countdown boutiques-francophones Learn more vpcflyout Home All-New Kindle Music Deals Store sports Tools Registry

Customer Reviews

4.4 out of 5 stars
778
4.4 out of 5 stars
Your rating(Clear)Rate this item


There was a problem filtering reviews right now. Please try again later.

on July 29, 2014
Purchased this product just about a week ago to take the media storage load off of our main desktop's shoulders. We're a mixed OS household with multiple Apple OSX installations, Windows and even a Linux media box. This drive's application is simply for media (photos, video and music) archiving.

We chose the Seagate drive after having mixed experiences with a variety of brands. Over the years Seagate has been one of the most reliable names from our personal experience. Failure of ANY hard drive is always a possibility, so that reality is part of our data preservation contingency plan ;-)

Out of the box the only thing we had to do was to re-format the drive to be more accommodating with our OSX installation. No problem, took minutes to complete using Disk Utility. We've since run it through it's writing paces with nearly 1TB of data written. It's wired to our iMac through the USB2.0 port, and writes fast enough. 1GB of data takes just under a minute to write. It's very quiet, and even touching the drive while it's spinning fast, your can barely feel any vibration (unlike some drives we have that make the entire desktop vibrate). The unit does gather some heat like all drives do, and the underside venting seems adequate. It never got too hot to touch the case. We've been through several start-up and shut down sequences with this drive attached already. Nothing to note in that department.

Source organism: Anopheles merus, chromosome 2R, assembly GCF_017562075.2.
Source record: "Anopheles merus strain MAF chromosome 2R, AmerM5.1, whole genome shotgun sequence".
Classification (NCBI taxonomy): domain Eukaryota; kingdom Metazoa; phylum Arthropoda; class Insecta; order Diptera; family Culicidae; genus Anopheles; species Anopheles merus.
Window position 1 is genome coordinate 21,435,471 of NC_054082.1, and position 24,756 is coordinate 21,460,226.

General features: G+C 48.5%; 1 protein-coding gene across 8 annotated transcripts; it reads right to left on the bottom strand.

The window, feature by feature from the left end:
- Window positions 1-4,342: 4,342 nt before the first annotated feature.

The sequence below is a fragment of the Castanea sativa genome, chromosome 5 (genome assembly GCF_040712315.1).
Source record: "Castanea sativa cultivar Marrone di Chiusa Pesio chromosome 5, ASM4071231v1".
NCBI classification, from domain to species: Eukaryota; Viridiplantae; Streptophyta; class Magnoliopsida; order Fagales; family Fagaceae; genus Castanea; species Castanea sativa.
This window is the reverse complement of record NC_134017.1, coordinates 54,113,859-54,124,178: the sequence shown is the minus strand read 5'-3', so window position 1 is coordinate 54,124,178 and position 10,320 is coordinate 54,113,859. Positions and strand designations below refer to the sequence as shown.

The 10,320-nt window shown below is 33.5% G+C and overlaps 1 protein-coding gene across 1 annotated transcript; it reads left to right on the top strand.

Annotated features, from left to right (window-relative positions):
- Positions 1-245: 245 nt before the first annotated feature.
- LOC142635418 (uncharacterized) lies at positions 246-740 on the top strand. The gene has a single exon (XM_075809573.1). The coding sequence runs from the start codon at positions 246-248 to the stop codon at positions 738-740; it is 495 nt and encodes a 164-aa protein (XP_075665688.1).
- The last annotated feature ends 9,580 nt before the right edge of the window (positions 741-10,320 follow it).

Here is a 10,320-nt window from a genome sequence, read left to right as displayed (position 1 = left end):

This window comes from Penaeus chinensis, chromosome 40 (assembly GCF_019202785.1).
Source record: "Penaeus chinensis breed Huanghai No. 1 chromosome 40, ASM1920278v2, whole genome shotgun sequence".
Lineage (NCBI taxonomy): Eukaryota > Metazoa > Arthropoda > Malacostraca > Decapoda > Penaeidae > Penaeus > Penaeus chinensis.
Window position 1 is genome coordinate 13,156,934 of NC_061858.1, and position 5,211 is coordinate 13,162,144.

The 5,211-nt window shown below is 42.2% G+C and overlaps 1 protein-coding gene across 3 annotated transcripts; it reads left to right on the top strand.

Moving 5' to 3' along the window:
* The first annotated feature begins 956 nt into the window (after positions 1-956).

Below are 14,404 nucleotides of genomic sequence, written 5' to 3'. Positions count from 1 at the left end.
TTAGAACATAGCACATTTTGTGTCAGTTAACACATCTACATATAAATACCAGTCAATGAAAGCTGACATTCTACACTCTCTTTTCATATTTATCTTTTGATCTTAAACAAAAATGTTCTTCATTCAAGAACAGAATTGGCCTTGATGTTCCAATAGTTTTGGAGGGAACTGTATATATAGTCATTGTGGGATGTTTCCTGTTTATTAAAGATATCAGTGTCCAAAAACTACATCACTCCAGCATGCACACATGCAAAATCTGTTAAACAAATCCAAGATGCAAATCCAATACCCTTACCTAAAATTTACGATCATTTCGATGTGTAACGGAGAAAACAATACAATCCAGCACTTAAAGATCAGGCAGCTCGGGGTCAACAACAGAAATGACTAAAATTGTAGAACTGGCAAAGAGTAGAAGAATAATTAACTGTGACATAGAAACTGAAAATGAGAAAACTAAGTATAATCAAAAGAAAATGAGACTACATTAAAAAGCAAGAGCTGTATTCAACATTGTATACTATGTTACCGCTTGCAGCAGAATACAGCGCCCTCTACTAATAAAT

The real test of any drive will be it's longevity through many accesses over time. So far this drive is meeting my expectations, though not yet exceeding them.
0Comment| 41 people found this helpful. Was this review helpful to you?YesNoReport abuse
on November 20, 2014
Well worth it
For any Xbox One users
Super easy to formant it to store all future downloads
And once the xbox is off the storage unit will be off too!
0Comment| 34 people found this helpful. Was this review helpful to you?YesNoReport abuse
on May 23, 2016
It's fantastic as a drive, and even better once you grab the free software found online on the official website. Great for back-ups. It saved me when my main drive died a few months ago. Ran the back-up on a new main drive, and about 5 hours later it was like nothing was ever wrong.
0Comment|Was this review helpful to you?YesNoReport abuse
on June 27, 2016
I have had this drive for a year and a half and it failed. (Would give it zero stars if that was an option.) Do your homework, Seagate has the highest failure rate of hard drives.
Plug the drive in the blue light goes on and it shuts itself off in a couple of minutes. Tried on multiple computers and not recognized.

Seagate hard drives exhibit surprisingly high failures rates in reliability test, Hitachi leads the pack

By Austin McIntire @austinmcintire · Jan 22, 2014 · Hot! 77

Backblaze, the makers of a cloud-based online backup service, has released the results of a hard drive reliability test for three leading manufacturers. The findings indicate two winners and one clear loser.